Kauai has been without an inpatient drug and alcohol rehabilitation facility since Hurricane Iniki ripped through the island in 1992.
With eight residential beds and room to grow, the county’s soon-to-open Adolescent Treatment and Healing Center in Kapaia is poised to close that gap for drug-addicted youth.
In a community starved for mental health and addiction resources, it’s been a long time coming: Kauai has been through three mayors since the public center was first proposed in 2003.
Young people on Kauai who experience a drug, alcohol or mental health crisis typically must fly to Oahu for treatment. But when all of the state’s drug rehab and psychiatric beds are full, which happens periodically, there’s no place for neighbor island patients to go.
Even in Honolulu, where most of the state’s addiction and psychiatry services are concentrated, patient need at times outpaces practitioner availability.
Kauai’s new Adolescent Treatment and Healing Center is in a rural setting, but close to a hospital.
“I’ve watched over the years kids and families being destroyed and I’ve watched nothing being done,” said Aaron Hoff, a Kauai native who said he has been sober for 21 years.
For years, Hoff has used his home as an unofficial halfway house, working to get friends sober. Five years ago he founded the Keala Foundation, a nonprofit that provides free programs for hundreds of youth, including workouts, competitive athletic events, meals and mentorship.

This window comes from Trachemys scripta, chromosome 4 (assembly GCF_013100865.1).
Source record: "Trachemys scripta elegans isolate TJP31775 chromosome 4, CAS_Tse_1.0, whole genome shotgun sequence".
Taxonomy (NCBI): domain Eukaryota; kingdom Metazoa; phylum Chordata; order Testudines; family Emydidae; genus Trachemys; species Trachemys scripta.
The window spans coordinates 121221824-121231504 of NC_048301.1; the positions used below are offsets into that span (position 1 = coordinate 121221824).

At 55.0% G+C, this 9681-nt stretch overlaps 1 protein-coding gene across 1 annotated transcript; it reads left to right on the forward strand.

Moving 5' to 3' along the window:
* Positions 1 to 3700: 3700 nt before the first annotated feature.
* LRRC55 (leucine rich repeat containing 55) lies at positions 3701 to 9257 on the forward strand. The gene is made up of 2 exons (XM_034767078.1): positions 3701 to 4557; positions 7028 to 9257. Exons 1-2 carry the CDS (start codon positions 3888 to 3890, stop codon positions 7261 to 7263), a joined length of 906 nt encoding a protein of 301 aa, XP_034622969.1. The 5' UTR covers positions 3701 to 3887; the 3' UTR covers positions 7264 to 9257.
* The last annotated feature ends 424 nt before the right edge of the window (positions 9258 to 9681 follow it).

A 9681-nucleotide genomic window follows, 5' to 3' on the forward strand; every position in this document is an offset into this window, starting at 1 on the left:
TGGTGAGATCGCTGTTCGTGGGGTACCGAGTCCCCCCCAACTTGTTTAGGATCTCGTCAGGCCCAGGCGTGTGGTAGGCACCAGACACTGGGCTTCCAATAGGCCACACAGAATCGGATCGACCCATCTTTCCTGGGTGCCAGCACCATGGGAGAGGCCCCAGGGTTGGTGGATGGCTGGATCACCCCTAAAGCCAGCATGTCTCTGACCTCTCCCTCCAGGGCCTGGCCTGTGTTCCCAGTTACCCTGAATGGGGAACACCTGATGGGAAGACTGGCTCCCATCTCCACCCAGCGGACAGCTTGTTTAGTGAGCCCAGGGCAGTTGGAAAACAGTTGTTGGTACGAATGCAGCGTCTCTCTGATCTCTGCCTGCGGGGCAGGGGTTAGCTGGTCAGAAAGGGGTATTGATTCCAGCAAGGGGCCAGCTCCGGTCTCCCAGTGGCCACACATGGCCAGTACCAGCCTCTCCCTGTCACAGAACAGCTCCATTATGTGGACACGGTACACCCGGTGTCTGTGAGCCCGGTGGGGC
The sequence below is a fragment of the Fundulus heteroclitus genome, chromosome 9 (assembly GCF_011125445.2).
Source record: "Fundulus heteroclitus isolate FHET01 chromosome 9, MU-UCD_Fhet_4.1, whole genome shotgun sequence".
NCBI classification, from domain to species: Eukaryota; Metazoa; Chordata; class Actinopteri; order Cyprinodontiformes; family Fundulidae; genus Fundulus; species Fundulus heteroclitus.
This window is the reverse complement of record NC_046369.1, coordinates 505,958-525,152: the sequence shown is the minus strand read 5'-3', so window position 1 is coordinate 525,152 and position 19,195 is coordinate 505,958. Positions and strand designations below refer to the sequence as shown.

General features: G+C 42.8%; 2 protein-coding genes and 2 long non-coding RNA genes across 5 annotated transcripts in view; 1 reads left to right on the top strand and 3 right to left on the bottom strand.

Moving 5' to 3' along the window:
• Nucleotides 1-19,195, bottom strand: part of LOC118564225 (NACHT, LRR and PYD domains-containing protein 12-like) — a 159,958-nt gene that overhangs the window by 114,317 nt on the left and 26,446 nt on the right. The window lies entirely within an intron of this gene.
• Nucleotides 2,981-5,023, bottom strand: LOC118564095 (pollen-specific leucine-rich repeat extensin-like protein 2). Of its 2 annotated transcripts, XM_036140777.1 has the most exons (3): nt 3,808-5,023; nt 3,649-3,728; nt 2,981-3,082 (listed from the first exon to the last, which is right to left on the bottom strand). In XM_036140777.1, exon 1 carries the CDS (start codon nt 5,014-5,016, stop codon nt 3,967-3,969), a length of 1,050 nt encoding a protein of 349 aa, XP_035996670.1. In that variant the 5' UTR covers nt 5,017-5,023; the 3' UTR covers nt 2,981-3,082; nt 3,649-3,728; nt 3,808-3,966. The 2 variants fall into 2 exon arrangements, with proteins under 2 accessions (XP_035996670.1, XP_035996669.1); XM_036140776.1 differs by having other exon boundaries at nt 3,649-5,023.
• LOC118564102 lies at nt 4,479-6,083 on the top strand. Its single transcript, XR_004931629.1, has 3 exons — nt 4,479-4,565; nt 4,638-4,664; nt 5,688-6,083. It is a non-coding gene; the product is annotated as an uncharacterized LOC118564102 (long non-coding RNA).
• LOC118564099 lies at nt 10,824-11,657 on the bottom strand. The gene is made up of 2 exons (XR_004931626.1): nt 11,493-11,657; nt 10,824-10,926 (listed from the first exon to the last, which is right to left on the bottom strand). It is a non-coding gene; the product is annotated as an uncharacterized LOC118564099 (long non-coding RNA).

“The drug culture over here is really an epidemic that there’s no escape from,” Hoff said.
“It’s constant and it’s accelerating because the opiates and the meth are so available with the stuff being sold now on the internet,” he said.
The center was funded jointly by the state and the county. It will be operated by a contracted outside service provider.
Kauai County is currently seeking proposals from vendors to provide mental health and substance-abuse services at the center.
A county spokesman declined to make available officials to discuss the new building and the island’s drug issues while it is collecting and vetting proposals for service providers.
The $7 million center was built on more than 5 acres formerly cultivated for sugar and donated by Grove Farm Company. The facility includes ample open space for recreation and agricultural programs, as well as classroom space staffed by the state Education Department with a part-time teacher.
It is located in a relatively remote area away from neighborhoods, but less than 2 miles from Wilcox Medical Center.
The opening of an on-island residential treatment center for adolescents is cited as a key goal in the Kauai Drug Response Plan, a five-year document that is slated for renewal in 2020.
Here’s the plan for the Adolescent Treatment and Healing Center:
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